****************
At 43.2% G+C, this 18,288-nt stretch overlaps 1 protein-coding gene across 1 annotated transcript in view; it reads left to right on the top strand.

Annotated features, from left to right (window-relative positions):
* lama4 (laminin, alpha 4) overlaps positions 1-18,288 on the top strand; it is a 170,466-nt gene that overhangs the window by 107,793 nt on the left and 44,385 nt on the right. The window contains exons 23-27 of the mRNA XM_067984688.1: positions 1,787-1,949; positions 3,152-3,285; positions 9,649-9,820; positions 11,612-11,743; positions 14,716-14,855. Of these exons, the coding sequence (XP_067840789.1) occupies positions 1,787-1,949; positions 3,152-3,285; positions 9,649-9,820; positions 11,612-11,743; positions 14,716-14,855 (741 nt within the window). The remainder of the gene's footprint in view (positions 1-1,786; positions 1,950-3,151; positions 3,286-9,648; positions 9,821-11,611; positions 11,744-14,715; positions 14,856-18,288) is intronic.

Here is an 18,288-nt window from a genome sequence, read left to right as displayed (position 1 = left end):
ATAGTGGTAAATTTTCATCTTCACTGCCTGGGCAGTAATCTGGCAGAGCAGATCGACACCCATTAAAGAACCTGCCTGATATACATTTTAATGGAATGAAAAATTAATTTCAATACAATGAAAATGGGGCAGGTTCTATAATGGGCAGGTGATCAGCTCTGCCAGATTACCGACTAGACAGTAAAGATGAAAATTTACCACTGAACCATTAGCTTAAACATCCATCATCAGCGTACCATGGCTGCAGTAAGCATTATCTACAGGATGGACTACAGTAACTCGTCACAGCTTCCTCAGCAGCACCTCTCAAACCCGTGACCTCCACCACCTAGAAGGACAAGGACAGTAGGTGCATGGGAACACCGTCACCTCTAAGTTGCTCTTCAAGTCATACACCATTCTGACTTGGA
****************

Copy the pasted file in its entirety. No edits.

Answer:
At 43.2% G+C, this 18,288-nt stretch overlaps 1 protein-coding gene across 1 annotated transcript in view; it reads left to right on the top strand.

Annotated features, from left to right (window-relative positions):
* lama4 (laminin, alpha 4) overlaps positions 1-18,288 on the top strand; it is a 170,466-nt gene that overhangs the window by 107,793 nt on the left and 44,385 nt on the right. The window contains exons 23-27 of the mRNA XM_067984688.1: positions 1,787-1,949; positions 3,152-3,285; positions 9,649-9,820; positions 11,612-11,743; positions 14,716-14,855. Of these exons, the coding sequence (XP_067840789.1) occupies positions 1,787-1,949; positions 3,152-3,285; positions 9,649-9,820; positions 11,612-11,743; positions 14,716-14,855 (741 nt within the window). The remainder of the gene's footprint in view (positions 1-1,786; positions 1,950-3,151; positions 3,286-9,648; positions 9,821-11,611; positions 11,744-14,715; positions 14,856-18,288) is intronic.

Here is an 18,288-nt window from a genome sequence, read left to right as displayed (position 1 = left end):
ATAGTGGTAAATTTTCATCTTCACTGCCTGGGCAGTAATCTGGCAGAGCAGATCGACACCCATTAAAGAACCTGCCTGATATACATTTTAATGGAATGAAAAATTAATTTCAATACAATGAAAATGGGGCAGGTTCTATAATGGGCAGGTGATCAGCTCTGCCAGATTACCGACTAGACAGTAAAGATGAAAATTTACCACTGAACCATTAGCTTAAACATCCATCATCAGCGTACCATGGCTGCAGTAAGCATTATCTACAGGATGGACTACAGTAACTCGTCACAGCTTCCTCAGCAGCACCTCTCAAACCCGTGACCTCCACCACCTAGAAGGACAAGGACAGTAGGTGCATGGGAACACCGTCACCTCTAAGTTGCTCTTCAAGTCATACACCATTCTGACTTGGA